3 Reasons to beware of lists

Like many internet users today, I often find myself sucked into reading the endless lists that pop up in my news feed. If I’m not careful, I might even end up reading more lists than actual articles. Lists are fun, quick and easy to read alternatives to traditional forms of news and entertainment, and for the most part are pretty harmless. For example, just look at this list of “The 100 Most Important Dog Photos of All Time” or “7 Ways Frozen Has Taken over Your Life.” Both of these are a great way to kill five to ten minutes and do a great job of getting to the point.

On the other hand, however, there is a danger in how we read certain lists—particularly those that strive to take on more serious matters. While lists such as “30 Things You Need to Know to Be Successful in Life” or “15 Ways to Be More Productive” may be well-intentioned, it can be easy to get the wrong idea about what this means for you. Here are a few reasons to be careful when reading such lists.

1. Lists are rarely if ever exhaustive.

Recently on The Daily Runner, we published a great article about seven scientifically-proven ways to be happy. Will all of the things on this list make you happy? Definitely. Are these the only ways to be happy? Not even close! In this way, we need to be cautious that we don’t view lists as an end-all. Just because there are seven or eight things on a list doesn’t mean there aren’t more out there. Often, lists are great to jumpstart other ideas and inspire the reader, but generally only scratch the surface of all there is.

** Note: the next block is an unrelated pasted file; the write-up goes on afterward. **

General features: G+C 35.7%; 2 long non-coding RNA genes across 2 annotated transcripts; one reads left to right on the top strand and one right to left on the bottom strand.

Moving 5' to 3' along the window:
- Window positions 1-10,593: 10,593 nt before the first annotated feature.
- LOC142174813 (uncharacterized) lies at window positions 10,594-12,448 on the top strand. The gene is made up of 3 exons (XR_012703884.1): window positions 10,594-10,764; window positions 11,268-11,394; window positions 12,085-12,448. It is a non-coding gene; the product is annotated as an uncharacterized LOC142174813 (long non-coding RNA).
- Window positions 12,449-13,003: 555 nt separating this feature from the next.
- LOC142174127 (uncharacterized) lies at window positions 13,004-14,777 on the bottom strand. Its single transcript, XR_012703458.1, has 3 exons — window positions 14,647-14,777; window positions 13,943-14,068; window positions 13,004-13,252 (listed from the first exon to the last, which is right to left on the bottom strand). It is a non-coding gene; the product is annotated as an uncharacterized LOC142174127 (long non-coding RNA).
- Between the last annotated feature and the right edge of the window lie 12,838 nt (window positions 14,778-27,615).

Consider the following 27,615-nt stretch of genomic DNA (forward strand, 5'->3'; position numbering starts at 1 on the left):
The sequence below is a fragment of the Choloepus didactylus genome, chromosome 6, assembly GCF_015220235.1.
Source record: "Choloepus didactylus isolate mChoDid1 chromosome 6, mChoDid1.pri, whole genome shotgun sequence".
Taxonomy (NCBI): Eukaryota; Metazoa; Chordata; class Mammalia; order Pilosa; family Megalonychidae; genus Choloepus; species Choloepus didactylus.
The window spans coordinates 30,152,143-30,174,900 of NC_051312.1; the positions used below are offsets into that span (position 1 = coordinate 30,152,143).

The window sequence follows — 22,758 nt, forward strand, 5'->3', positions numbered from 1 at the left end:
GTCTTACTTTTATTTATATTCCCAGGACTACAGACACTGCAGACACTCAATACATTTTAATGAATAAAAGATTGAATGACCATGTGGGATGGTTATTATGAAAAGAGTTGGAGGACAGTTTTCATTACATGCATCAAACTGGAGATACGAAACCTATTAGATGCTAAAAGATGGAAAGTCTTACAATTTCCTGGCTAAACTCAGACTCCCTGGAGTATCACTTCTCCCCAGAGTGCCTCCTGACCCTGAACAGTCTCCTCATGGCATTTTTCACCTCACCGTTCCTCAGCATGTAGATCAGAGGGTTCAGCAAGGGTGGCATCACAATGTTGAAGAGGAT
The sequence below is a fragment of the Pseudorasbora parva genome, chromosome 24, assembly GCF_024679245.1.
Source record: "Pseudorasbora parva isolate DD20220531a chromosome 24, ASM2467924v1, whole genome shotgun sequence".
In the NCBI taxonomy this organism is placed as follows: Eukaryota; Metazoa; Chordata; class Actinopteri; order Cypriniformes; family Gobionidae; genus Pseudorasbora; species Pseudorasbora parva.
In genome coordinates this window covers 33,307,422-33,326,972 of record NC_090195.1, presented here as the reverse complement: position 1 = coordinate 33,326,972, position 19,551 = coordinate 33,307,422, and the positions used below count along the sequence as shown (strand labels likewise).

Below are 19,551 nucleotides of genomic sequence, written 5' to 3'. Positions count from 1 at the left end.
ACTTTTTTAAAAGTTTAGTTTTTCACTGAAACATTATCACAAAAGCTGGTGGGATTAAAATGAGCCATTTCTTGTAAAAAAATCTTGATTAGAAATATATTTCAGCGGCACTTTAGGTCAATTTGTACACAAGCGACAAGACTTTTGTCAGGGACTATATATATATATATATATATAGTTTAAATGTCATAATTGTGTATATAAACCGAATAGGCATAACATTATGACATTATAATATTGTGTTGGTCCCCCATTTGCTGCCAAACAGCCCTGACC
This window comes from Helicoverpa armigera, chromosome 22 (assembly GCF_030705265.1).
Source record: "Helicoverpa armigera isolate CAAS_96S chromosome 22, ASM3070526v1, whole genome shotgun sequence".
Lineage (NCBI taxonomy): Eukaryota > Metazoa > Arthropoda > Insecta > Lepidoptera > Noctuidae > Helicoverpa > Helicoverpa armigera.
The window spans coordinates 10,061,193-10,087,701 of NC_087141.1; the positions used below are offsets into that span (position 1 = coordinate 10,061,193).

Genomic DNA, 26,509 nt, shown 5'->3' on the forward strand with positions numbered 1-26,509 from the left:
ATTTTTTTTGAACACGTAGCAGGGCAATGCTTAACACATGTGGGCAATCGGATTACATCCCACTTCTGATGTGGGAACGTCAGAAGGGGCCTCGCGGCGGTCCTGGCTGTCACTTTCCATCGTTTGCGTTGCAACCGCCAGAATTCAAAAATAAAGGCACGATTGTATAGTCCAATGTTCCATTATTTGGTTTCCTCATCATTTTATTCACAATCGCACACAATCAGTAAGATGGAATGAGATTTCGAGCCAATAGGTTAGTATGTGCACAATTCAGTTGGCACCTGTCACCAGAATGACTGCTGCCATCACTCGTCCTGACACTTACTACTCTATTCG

2. Simple does not always mean better.

There are a ton of lists out there that insist that if you only do x  number of things, something else will occur as a result. In truth, we know life is much more complex than that, with any number of different factors coming into play. On top of this, everyone is different. If something on a list of “15 Ways to Be More Productive” isn’t working for you, chances are you’re geared differently and just need to try another approach. Don’t be discouraged just because something you read on a list doesn’t exactly hold up.

3. Nothing beats actually doing.

The one thing no list is going to tell you (except perhaps this one) is that reading them isn’t the key. Want to be happy? Want to be productive? In many cases, reading such lists is the exact opposite of what happy or productive people do. They’re too busy doing things to make themselves happy or productive.  It can be all too easy to fool yourself into a sense of accomplishment when really you’ve yet to do anything.  Be careful that doesn’t become you.

 

Josh Fisher

Josh Fisher

Josh Fisher is the Editor-in-Chief of The Daily Runner. He is in his third year at Regent, though it feels like it should be a lot less. He is adamantly against wasting food, has a complicated relationship with sleep, and gets butterflies whenever he enters a bookstore. You can contact him at josh@dailyrunneronline.com.